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Pain Management. Key Points. Pain is an unpleasant sensation, usually associated with disease or injury . Transmission Stimulation of neurons (pain receptors) Neurotransmitters Substance P Prostaglandin

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Pain Management

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    1. Pain Management

    2. Key Points Pain is an unpleasant sensation, usually associated with disease or injury. • Transmission • Stimulation of neurons (pain receptors) • Neurotransmitters • Substance P • Prostaglandin • Brain – the impulse goes to the thalamus, cortex, and limbic system, where it is processed.

    3. Key Points • Pain Perception – the conscious experience of discomfort • Gate Control Theory – only one impulse is transmitted at a time. • Endogenous Opoids

    4. Types of Pain • Cutaneous Pain – discomfort that originates at the skin level. Example: burns • Visceral Pain – discomfort arising from the internal organs

    5. Types of Pain • Neuropathic Pain – neuropathic pain is a complex, chronic pain state that is usually accompanied by tissue injury. • With neuropathic pain, the nerve fibers themselves may be damaged, dysfunctional, or injured. These damaged nerve fibers send incorrect signals to other pain centers. • The impact of nerve fiber injury includes a change in nerve function, both at the site of the injury and the areas around the injury. One example of neuropathic pain is called Phantom Limb Syndrome.

    6. Types of Pain • Acute Pain – acute pain begins suddenly and is usually sharp. It serves as a warning of disease or a threat to the body. • Chronic Pain – chronic pain persists, despite the fact that an injury has healed. Pain signals remain active in the nervous system for weeks, months, or years. Physical effects include tense muscles, limited mobility, lack of energy, and changes in appetite. Emotional effects include depression, anger, anxiety, and fear of re-injury. Such a fear may hinder a person's ability to return to normal work or leisure activities.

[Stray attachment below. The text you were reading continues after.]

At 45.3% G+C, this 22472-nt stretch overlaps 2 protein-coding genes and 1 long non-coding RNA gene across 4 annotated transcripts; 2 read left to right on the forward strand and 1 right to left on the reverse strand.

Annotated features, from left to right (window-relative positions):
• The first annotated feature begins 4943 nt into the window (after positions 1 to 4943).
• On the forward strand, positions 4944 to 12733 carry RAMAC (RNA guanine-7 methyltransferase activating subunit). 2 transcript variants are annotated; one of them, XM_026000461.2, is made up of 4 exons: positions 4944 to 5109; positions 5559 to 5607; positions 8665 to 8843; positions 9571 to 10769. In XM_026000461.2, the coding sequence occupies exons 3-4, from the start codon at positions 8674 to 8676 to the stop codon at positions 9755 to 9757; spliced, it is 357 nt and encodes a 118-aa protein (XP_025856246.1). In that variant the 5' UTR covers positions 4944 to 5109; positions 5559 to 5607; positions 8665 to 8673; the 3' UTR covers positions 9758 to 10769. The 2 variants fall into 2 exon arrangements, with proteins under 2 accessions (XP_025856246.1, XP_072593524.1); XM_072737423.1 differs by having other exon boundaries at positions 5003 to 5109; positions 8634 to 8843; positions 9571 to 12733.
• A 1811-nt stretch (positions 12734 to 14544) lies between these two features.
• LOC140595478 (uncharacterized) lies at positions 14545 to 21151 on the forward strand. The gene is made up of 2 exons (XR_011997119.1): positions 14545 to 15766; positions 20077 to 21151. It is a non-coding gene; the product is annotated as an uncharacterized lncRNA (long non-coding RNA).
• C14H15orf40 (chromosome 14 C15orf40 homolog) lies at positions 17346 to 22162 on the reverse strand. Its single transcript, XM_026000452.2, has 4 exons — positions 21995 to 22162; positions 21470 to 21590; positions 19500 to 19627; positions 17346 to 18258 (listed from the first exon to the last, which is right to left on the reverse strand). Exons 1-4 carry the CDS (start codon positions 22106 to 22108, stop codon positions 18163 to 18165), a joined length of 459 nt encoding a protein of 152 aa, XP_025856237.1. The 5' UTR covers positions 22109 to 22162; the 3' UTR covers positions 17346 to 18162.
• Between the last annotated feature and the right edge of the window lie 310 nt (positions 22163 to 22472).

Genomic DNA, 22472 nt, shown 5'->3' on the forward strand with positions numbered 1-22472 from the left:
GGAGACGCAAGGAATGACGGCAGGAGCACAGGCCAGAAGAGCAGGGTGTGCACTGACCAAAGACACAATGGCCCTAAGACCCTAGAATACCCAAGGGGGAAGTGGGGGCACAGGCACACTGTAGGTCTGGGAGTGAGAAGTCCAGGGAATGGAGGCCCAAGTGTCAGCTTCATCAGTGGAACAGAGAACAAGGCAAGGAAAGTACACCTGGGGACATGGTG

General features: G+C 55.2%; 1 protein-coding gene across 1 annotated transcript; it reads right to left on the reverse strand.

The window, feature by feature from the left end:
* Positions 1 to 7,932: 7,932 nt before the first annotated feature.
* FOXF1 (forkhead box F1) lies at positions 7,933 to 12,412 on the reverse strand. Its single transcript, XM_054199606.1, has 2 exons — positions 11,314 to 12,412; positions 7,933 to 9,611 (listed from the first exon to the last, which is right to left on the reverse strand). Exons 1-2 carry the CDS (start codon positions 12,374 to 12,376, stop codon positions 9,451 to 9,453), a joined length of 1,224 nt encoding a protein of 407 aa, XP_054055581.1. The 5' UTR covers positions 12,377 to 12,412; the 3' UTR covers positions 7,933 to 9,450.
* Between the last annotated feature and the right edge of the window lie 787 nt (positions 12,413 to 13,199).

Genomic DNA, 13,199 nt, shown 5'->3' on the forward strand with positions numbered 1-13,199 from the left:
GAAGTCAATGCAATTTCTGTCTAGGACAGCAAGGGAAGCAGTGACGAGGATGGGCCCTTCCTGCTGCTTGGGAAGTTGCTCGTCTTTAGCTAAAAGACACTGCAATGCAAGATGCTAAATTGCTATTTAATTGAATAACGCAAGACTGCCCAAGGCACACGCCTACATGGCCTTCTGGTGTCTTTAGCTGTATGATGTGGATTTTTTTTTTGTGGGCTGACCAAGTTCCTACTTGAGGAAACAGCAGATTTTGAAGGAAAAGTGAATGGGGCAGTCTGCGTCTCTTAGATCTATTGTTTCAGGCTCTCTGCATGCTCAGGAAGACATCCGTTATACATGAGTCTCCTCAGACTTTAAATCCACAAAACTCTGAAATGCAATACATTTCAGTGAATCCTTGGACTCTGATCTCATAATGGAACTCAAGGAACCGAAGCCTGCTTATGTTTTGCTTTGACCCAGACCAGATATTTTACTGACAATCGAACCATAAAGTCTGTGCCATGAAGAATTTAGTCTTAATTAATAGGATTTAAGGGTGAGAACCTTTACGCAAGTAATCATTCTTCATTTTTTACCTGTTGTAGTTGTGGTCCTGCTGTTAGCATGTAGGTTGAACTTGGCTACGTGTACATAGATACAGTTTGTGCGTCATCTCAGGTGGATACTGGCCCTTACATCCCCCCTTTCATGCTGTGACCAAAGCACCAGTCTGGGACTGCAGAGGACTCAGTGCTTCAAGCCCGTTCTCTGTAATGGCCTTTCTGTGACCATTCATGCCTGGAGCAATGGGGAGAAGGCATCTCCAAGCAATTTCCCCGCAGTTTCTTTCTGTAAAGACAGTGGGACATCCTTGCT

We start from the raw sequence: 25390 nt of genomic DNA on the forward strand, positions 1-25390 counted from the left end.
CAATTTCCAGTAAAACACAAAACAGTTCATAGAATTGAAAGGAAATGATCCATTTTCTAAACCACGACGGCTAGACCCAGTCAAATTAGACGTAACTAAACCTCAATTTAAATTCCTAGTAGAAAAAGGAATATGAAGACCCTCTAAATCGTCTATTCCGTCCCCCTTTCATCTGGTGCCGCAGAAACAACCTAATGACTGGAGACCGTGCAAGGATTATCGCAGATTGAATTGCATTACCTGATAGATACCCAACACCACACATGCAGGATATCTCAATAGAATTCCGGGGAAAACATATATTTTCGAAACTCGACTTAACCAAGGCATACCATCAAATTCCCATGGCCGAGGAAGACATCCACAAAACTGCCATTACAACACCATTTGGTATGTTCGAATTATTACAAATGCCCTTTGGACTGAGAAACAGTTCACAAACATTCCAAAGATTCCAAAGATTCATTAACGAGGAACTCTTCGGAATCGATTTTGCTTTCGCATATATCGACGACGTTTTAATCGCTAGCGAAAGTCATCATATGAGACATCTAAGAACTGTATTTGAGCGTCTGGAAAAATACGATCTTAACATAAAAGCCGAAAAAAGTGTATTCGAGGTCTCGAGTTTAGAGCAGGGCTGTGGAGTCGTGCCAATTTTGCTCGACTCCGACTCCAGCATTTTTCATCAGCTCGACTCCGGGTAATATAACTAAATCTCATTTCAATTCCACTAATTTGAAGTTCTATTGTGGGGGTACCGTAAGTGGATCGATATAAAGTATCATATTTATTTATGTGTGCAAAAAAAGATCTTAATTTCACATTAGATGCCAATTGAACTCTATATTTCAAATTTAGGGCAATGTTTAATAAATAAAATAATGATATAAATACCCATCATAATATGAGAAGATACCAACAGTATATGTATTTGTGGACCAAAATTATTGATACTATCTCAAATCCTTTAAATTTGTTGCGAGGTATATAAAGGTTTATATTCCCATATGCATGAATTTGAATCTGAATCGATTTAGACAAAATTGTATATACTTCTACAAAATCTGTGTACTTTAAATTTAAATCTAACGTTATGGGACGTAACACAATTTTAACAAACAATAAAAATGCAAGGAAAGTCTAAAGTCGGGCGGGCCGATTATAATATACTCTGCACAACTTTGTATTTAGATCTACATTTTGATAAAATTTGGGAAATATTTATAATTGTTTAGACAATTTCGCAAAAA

7. Types of Pain • Referred Pain – discomfort perceived away from the site of stimulation. There are networks of nerves which can conduct pain sensations from the actual site of pain to a more distant location. • Phantom pain – deep pain in tissues that have been surgically removed (amputations).

    8. Pain Management – Drug Therapy • Opioids – commonly prescribed because of their effective analgesic, or pain-relieving, properties. • Medications that fall within this class (referred to as prescription narcotics)include morphine (e.g., Kadian, Avinza), codeine, oxycodone (e.g., OxyContin, Percodan, Percocet), and related drugs. • Nonopioids– often effective for mild to moderate pain. • People do not become physically dependent on these drugs or tolerant of their pain-relieving effects. • Aspirin and acetaminophen are available without a prescription (over-the-counter, or OTC).

    9. Pain Management – Drug Therapy • Placebos – a placebo effect occurs when a treatment or medication with no therapeutic value is administered to a patient, and the patient's symptoms improve. The patient believes and expects that the treatment is going to work; therefore, it does.

    10. Pain Management – Nondrug/Nonsurgical • Imagery • Meditation • Distraction/Hypnosis • Relaxation • Thermal Applications • Transcutaneous Electrical Nerve Stimulation • Acupuncture • Acupressure – uses pressure to relieve pain • Biofeedback – uses the mind to control a bodily function that the body normally regulates automatically, such as skin temperature, muscle tension, heart rate, or blood pressure.

    11. Pain Rating Scales Horizontal Numerical Rating Wong-Baker Faces Scale